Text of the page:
That said, we inhabit a world where political pressure was unable to prevent Russia from militarily annexing Crimea and parts of Ukraine. I’d love to see the U.S. president stand up for American values by loudly condemning human rights abuses in Chechnya; but even if we had a leader who cared about the fate of queer Chechen men, there may not have been much she could have done to stop the Chechen government from torturing them. This disheartening fact should not be the end of the discussion on what we can do to help persecuted Chechens, however. If we accept that there’s a limit to how much we can do to help queer men within Chechnya, we must move on to helping them escape and supporting those who manage to do so.

According to Neil Grungas, Executive Director of Organization for Refuge, Asylum, & Migration, which advocates for LGBTQ refugees, the outsized American belief in our own influence abroad gets in the way of efforts to help those fleeing persecution.

“In Russia, the number of people who think homosexuality is very wrong and should be punished is over 90 percent. We just don’t have that kind of power [to change attitudes], and it’s hard for us as Americans to understand that limitation,” Grungas explained during a far-ranging conversation, which touched on his frustration with advocacy groups whose messages play mainly to a Western audience, how we can reach out to queer Chechens, and the anguish he feels about having lost LGBTQ clients who were murdered in refugee camps at the hands of fellow refugees.

ORAM works directly with LGBTQ refugees, helping them to understand the process of seeking asylum and to find representation for their cases with migration authorities. They also work with mainstream refugee organizations, training groups that want to improve their work with sexual and gender minorities and pressuring mainstream organizations that resist helping queer refugees to protect every refugee equally. To address the situation in Chechnya, specifically, Grungas explained that there’s a need for materials translated into the Chechen language, to give those facing persecution hope that there is help for them and information on how to seek asylum. He also suggested that funding could go to set up a hotline that Chechens could call to be connected to resources for LGBTQ refugees.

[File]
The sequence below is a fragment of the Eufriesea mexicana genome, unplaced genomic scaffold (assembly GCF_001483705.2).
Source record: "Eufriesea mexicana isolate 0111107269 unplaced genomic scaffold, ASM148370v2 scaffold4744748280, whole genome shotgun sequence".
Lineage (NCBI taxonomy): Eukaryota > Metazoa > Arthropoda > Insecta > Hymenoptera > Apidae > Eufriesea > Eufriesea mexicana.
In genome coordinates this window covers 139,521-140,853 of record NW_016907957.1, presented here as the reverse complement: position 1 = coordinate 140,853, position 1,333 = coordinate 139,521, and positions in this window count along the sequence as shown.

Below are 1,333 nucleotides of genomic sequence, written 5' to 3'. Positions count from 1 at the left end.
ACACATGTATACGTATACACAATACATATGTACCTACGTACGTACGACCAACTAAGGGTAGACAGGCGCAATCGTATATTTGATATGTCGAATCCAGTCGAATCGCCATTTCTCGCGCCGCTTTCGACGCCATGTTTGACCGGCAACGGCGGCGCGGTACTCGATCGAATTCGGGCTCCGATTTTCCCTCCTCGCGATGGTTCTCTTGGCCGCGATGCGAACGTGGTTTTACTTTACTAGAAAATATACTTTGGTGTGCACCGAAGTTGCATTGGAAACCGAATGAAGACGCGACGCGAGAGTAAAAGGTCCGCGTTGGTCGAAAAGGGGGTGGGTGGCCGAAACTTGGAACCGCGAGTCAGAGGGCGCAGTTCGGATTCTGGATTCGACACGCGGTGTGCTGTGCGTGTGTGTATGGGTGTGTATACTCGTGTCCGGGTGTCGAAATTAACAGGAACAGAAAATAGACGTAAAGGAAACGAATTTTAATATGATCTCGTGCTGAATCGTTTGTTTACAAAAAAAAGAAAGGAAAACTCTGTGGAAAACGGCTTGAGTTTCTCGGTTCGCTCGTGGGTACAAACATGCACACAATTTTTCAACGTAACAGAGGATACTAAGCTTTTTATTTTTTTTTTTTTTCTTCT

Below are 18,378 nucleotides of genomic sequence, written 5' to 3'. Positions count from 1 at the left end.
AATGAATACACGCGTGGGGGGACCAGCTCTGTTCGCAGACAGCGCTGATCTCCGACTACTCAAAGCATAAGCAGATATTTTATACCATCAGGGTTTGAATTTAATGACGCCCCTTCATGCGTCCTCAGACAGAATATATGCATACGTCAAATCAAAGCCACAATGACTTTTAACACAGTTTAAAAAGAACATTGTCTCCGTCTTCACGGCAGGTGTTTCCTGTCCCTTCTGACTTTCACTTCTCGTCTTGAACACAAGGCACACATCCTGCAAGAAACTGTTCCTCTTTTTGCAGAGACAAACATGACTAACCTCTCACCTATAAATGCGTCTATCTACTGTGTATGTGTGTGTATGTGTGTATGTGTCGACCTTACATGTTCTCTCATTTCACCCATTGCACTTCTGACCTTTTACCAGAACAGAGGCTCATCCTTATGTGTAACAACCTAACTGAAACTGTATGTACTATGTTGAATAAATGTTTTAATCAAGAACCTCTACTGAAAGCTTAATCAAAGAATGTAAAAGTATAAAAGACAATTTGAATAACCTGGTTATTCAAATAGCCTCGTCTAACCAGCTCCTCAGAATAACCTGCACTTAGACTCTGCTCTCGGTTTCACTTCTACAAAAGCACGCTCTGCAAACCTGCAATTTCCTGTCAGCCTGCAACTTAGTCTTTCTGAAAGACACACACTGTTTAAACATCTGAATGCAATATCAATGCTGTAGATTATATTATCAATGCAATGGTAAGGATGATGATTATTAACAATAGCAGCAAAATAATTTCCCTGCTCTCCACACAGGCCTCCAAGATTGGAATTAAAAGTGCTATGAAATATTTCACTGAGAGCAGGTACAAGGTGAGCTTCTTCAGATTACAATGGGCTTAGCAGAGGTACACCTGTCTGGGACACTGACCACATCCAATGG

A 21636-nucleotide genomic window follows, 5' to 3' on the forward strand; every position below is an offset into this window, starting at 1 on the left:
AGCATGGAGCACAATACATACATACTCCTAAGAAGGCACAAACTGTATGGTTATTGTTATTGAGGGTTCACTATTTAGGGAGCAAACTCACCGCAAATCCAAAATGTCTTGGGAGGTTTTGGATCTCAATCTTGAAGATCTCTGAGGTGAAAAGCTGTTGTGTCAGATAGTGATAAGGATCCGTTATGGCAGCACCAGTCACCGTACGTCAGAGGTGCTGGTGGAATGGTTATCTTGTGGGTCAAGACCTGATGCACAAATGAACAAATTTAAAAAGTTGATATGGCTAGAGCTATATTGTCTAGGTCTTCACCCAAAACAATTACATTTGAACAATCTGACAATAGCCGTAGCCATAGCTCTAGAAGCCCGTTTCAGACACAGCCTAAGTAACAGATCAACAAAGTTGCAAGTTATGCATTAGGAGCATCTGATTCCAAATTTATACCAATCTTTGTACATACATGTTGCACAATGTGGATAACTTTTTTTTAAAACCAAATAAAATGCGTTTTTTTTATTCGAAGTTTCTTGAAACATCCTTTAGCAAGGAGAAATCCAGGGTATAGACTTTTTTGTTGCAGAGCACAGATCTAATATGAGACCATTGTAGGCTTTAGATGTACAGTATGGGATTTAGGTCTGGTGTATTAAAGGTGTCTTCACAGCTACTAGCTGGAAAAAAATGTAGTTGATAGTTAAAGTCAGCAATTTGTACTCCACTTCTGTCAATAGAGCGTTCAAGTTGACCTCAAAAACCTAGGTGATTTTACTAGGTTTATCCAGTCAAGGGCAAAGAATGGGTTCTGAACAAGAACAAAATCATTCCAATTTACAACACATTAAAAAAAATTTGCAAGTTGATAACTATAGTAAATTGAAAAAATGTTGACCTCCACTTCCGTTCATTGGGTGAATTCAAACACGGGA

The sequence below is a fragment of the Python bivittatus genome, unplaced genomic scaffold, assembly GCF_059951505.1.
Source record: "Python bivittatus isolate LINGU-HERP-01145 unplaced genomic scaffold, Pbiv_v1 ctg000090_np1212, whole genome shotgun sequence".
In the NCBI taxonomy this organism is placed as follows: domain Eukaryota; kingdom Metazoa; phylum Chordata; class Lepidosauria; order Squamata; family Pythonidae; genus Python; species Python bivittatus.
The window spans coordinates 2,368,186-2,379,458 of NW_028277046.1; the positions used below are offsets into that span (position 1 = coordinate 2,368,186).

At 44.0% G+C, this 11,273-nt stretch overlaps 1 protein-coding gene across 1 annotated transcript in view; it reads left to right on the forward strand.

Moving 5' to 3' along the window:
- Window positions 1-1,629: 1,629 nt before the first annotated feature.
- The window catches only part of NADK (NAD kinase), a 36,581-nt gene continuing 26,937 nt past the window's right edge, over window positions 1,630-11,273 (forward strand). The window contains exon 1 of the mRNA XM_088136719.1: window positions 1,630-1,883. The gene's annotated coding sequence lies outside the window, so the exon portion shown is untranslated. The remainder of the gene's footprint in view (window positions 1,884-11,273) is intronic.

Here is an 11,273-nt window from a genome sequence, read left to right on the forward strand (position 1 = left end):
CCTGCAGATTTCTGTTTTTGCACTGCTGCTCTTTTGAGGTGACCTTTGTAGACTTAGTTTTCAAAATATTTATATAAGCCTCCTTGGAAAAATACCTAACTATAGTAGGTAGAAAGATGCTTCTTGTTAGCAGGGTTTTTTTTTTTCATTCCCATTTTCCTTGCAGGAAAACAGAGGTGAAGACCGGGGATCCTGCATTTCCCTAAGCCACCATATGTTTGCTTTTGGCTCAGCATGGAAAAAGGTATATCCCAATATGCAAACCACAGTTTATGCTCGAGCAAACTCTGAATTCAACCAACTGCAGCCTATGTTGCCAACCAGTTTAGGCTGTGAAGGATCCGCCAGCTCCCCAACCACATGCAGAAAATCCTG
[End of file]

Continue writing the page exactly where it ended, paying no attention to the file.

There are also Russian LGBTQ groups that are on the ground, working to get Chechens out of immediate danger and provide for them when they reach Russia. The Russian LGBT Network has opened a refuge center in Moscow, as reported by the Russian language news site Meduza. While Russia itself is not a safe place for sexual and gender minorities, it’s certainly safer than Chechnya, and by far the easiest place to reach for those in immediate danger. Westerners can donate to Russian LGBTQ organizations and follow them to find out what else is needed.

American refugee policy, which was always stingy and contentious, is stingier and more contentious than ever under President Trump—but unlike in Chechnya, at least in the U.S. we can directly impact our own country’s policy through political pressure. Making room for Chechen refugees fleeing pogroms would be the least that we can do, but we won’t be doing it unless our political leaders hear from us. So put pressure the U.S. government to accept more refugees, and specifically to open up more slots for LGBTQ people fleeing from persecution. In the words of Grungas, “We need to own our own helplessness and humility, and say: ‘The only thing I can do is help one person escape. Get a roof over one person’s head. It’s up to me to make a difference to help my brothers.’”